Posted in christain plays, Christmas plays, Hans Christian Andersen, Plays, Plays about graditude, Plays for Children

The Little Match Girl – A Christmas Play for Children.

The Little Match Girl – A Christmas Play for Children.

Characters: Three narrators, Little Match Girl, the Little Match Girl’s father, Grandmother, Mother, Father, Boy, Girl, Stove, Christmas Tree, Shooting Star.

The Little Match Girl – A Christmas Play for Children.

Narrator 1: Long, long time ago, there lived a little girl who was very poor.

Narrator 2: She had to sell matches to make enough money to buy food.

Little Match Girl’s Father: Go out and sell these boxes of matches. We need the money. Don’t come back until you have sold the last box.

Narrator 3: It was winter and it was very cold.

Little match girl: (takes out matches) I’ve been trying to sell matches all day but no one will buy them. I’ve not earned a single penny to buy food.

Narrator 1: Day turned to night.

Narrator 2: She grew colder and hungrier by the hour.

Narrator 3: She looked longingly in the windows of the houses. In one window, she saw a family laughing and singing around a large table that was filled with Christmas food.

(Family is enjoying their meal while they are laughing and having fun by the fire.)

Little Match Girl: Oh, how I would love to be inside there with that family. They look so warm and they are having fun. I can’t go home because my father will be very angry that I haven’t sold one box of matches. (She shivers.) If I light one of my matches, it will warm me up.

Narrator 1: She took out her matches and struck one.

Narrator 2: She cupped the flame to keep her warm and suddenly a stove appeared in front of her.

Stove: Come here, Little Match Girl and warm yourself by my hearth. It is very cold this Christmas.

Little Match Girl: Thank you so much, stove.

Narrator 3: Then, suddenly the flame went out and stove disappeared into the darkness of the night.

Little Match Girl: It is getting colder and colder. I dare not light another match.

Narrator 2: She did not light a match for a long time but then she whispered to herself.

Little Match Girl: Just one more match. (Her teeth are chattering and she is shivering.)

Narrator 3: She lit the second match and she was transported to a warm room with a welcoming fire and a table laden with good food.

Mother: Come in and sit down by dear.

Father: Warm yourself by the fire.

Girl: Have some of our food.

Boy: Then you can play with us.

Narrator 1: Just as she was about to eat the food, the match died and the magical room disappeared before her very eyes.

Little Match Girl: I’m so sad, cold and hungry. I will light just one more match.

Narrator 2: A magnificent Christmas tree appeared before her very eyes.

Christmas Tree: Come and sit under my branches.

Narrator 3: There were hundreds of candles burning on the tree.

Little match girl: Oh, what beautiful candles. (She stretches out her hand to touch the candles.)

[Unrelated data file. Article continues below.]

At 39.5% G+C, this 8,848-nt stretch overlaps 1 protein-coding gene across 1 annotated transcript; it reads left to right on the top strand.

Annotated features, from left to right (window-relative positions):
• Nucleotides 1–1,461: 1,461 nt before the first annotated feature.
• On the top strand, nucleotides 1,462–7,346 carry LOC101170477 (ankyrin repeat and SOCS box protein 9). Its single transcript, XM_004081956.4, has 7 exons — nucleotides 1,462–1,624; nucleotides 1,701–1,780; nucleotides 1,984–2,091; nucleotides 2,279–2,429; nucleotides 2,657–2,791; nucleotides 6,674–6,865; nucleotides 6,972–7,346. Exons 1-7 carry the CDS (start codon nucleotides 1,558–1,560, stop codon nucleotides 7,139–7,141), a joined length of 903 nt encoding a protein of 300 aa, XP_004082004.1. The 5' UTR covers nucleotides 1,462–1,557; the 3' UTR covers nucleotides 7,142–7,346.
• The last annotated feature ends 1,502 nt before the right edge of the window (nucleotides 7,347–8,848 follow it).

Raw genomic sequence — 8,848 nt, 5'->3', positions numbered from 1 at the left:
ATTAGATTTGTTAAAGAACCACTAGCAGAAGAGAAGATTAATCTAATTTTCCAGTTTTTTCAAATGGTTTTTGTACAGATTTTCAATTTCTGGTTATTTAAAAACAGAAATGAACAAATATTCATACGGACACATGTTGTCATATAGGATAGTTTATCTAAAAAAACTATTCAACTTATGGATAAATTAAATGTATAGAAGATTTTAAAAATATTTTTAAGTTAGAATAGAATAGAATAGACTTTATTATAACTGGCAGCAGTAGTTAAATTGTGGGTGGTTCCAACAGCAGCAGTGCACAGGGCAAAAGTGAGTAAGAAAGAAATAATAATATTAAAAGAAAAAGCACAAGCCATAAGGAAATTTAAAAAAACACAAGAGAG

Narrator 1: Suddenly the match went out and she scorched her fingers.

Little Match Girl: Ouch. I’m alone in the dark and cold again.

Shooting star: Whooosh. (Flies across the stage.)

Little Match Girl: There is a shooting star. My grandmother always told me that if you saw a shooting star in the sky, someone somewhere was dying. I will light one more match.

Narrator 2: Her grandmother appeared.

Grandmother: There you are. At last. I’ve been waiting a long time for you.

Little Match Girl: Please don’t go. I know you will disappear like the stove, the family and the Christmas tree. (She frantically lights one match after another.) Please take me with you.

Grandmother: Come with me to heaven. There will be no hunger or cold, only joy and happiness.

Narrator 1: The next morning the family was on its way to Christmas morning mass when they saw something in the snow.

Boy: Look, there is a little girl in the snow.

Girl: She is not moving.

Boy: She is surrounded by all these burnt matches.

Mother: She has no need for matches where she is going.

Children: Where has she gone?

Father: She is gone to a place without cold, hunger or pain. Just warmth and happiness.


Christmas drama games for children.


Posted in Action Poems, buddha stories, Buddhism, Buddhism stories, Drama for children, drama for kids, Panchatantra plays, Plays, plays about destiny, Plays about graditude, Plays for Children, Plays for well being, The Buddha and the angry man, the Buddha and the beggar man

The Buddha and the Beggar Man – a children’s play about gratitude and destiny



Characters: Two storytellers, Beggar Man, Mouse, Man, Woman, Daughter, Wizard, Giant Turtle and Buddha.

Storyteller 1: Once upon a time there was a homeless man who begged every day for food.
(People pass by and give him food.)
Beggar Man: I’m so lucky that kind people give me food.
(Beggar Man falls asleep and mouse creeps up and steals his food. The Beggar Man wakes up suddenly and sees the mouse.)
Beggar Man: Mouse, why are you stealing my food. I’m just a poor beggar man.
Mouse: I’m doing you a favour because no matter how much you beg or how generous people are, you will never be allowed to keep more than eight items.
Beggar Man: You has decided that I can’t ow more than eight items.
Mouse: The Buddha has decided.
Beggar Man: But why me?
Mouse: Why don’t you go find him and ask him.
(Mouse scampers off with the food.)
Beggar Man: Well, I better go find the Buddha and ask him why I’m not allowed to possess more than eight items.
Storyteller 2: So the beggar man gathered his few belongings and went on a journey to find the Buddha.
Storyteller 1: He travelled all day. As night fell, he grew cold and hungry.